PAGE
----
A living will in Madison County, Illinois, sometimes referred to as a "healthcare directive" is a legal document instructing those concerned (family, doctors, etc.) on how you want to be treated if you become unable to make your wishes known due to physical or mental incapacity.
A living will can be extremely important in avoiding painful, expensive, and time-consuming disputes between your family members.
For example, many people state that they would not want to be kept alive by artificial means if they are in a vegetative state, and have no reasonable chance of recovering. Others, however, would like to be kept alive if they have any chance, no matter how small, of recovery. If your wishes on this matter aren't known, your doctor or family members might have no idea what you would have wanted, and may make a decision that goes against your wishes.
Even worse, individual family members might not be able to agree about what your wishes would be. Disagreements on a subject like this can cut very deep, and cause irreparable damage to family relations. If the patient's wishes are made clear beforehand, these disputes can be avoided most of the time.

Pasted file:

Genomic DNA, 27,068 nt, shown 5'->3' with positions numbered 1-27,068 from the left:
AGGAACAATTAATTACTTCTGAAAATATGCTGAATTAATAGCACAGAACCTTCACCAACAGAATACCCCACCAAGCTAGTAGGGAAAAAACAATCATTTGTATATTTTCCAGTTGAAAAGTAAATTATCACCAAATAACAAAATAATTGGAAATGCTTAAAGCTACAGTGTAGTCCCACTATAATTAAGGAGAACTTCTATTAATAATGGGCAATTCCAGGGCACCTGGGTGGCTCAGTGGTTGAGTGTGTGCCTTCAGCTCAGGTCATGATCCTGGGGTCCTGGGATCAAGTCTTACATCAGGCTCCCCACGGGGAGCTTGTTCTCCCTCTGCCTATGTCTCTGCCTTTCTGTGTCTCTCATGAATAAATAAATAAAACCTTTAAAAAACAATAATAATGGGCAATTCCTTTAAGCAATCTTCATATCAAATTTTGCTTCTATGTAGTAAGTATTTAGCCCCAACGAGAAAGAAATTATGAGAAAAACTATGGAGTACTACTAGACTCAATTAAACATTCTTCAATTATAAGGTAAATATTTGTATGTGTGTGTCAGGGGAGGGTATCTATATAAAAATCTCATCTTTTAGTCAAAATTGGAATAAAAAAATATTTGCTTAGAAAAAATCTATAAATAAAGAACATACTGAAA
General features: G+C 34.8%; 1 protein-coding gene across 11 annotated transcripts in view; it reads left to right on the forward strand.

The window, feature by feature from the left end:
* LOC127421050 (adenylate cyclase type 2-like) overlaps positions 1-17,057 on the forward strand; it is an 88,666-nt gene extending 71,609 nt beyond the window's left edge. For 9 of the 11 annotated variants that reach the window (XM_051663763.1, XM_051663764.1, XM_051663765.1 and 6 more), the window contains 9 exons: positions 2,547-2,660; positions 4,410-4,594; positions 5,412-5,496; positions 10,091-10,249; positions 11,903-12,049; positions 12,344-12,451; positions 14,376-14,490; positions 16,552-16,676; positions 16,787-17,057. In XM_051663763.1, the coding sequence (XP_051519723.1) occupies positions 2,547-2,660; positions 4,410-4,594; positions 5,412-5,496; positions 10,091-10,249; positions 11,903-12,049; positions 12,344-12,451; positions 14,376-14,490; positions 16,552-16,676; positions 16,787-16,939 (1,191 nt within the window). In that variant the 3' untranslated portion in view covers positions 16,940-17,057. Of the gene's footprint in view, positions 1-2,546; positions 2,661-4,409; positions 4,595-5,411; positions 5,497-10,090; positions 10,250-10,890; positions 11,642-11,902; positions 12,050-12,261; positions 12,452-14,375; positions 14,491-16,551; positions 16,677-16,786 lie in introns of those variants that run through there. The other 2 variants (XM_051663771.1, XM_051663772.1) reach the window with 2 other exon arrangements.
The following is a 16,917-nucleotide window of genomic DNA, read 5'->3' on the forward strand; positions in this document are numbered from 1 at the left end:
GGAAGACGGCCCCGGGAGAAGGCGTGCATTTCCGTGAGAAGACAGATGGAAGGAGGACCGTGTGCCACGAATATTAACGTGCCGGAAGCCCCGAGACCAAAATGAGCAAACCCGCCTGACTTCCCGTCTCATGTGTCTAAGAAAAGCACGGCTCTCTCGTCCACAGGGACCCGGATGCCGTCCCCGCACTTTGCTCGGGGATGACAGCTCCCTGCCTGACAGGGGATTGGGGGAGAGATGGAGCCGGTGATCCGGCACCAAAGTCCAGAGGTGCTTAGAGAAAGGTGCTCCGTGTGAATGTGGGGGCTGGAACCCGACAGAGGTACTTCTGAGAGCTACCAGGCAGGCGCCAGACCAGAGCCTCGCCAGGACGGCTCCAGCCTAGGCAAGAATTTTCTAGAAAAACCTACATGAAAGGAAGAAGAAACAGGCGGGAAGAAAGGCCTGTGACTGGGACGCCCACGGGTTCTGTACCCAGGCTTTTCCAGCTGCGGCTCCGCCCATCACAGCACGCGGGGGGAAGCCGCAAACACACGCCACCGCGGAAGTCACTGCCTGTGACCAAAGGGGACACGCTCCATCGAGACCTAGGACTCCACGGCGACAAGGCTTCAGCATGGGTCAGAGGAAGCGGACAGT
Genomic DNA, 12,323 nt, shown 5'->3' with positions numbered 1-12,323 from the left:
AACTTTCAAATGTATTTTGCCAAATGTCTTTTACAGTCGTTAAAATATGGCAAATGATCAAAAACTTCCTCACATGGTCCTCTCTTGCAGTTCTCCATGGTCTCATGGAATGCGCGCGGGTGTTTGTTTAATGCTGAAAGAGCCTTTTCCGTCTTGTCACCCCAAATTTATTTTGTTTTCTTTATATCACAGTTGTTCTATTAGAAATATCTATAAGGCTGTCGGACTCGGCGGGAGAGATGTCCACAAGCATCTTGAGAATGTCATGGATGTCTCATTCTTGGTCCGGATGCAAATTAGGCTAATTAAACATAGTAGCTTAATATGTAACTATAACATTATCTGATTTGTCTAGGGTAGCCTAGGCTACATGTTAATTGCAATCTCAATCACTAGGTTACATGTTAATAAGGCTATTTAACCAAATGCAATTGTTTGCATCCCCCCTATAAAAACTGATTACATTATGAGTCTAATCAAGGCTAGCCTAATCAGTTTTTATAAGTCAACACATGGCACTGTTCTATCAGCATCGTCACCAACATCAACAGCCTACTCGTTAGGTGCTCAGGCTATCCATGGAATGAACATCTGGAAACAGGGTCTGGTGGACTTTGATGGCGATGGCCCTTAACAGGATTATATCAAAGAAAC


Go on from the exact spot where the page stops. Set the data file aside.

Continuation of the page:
How to Create A Living Will in Madison County, Illinois
Before taking any steps to implement a living will, you should make your wishes known to your family. While it's ultimately your decision (and your family will probably recognize that), they will probably appreciate having their opinions heard. Also, implementing a living will can be much easier if the family already knows what it says, with the document simply making it legally-binding.
The next step in the process is to actually write the living will. While you might be able to draft a valid living will by yourself, to ensure that no problems come up after it's too late, you should seek the counsel of a Madison County, Illinois attorney who drafts wills.
In most states, a living will must follow all the formalities as testamentary wills (wills that dictate what is to be done with a person's property after their death).
In general, wills of any type (testamentary or living) have to be signed by 2 people who witnessed it being signed by the person who the will is for. They must also contain a clear provision saying what they actually are (so there can be no confusion as to whether or not a particular document was intended to be a will).
Do I Need A Madison County, Illinois Living Will Attorney?
While not absolutely necessary, a good estates attorney in Madison County, Illinois can be very helpful in drafting a living will. A lawyer will understand the intricacies of state and local law, and can craft a document around those laws, to ensure that your wishes are followed, to the extent possible.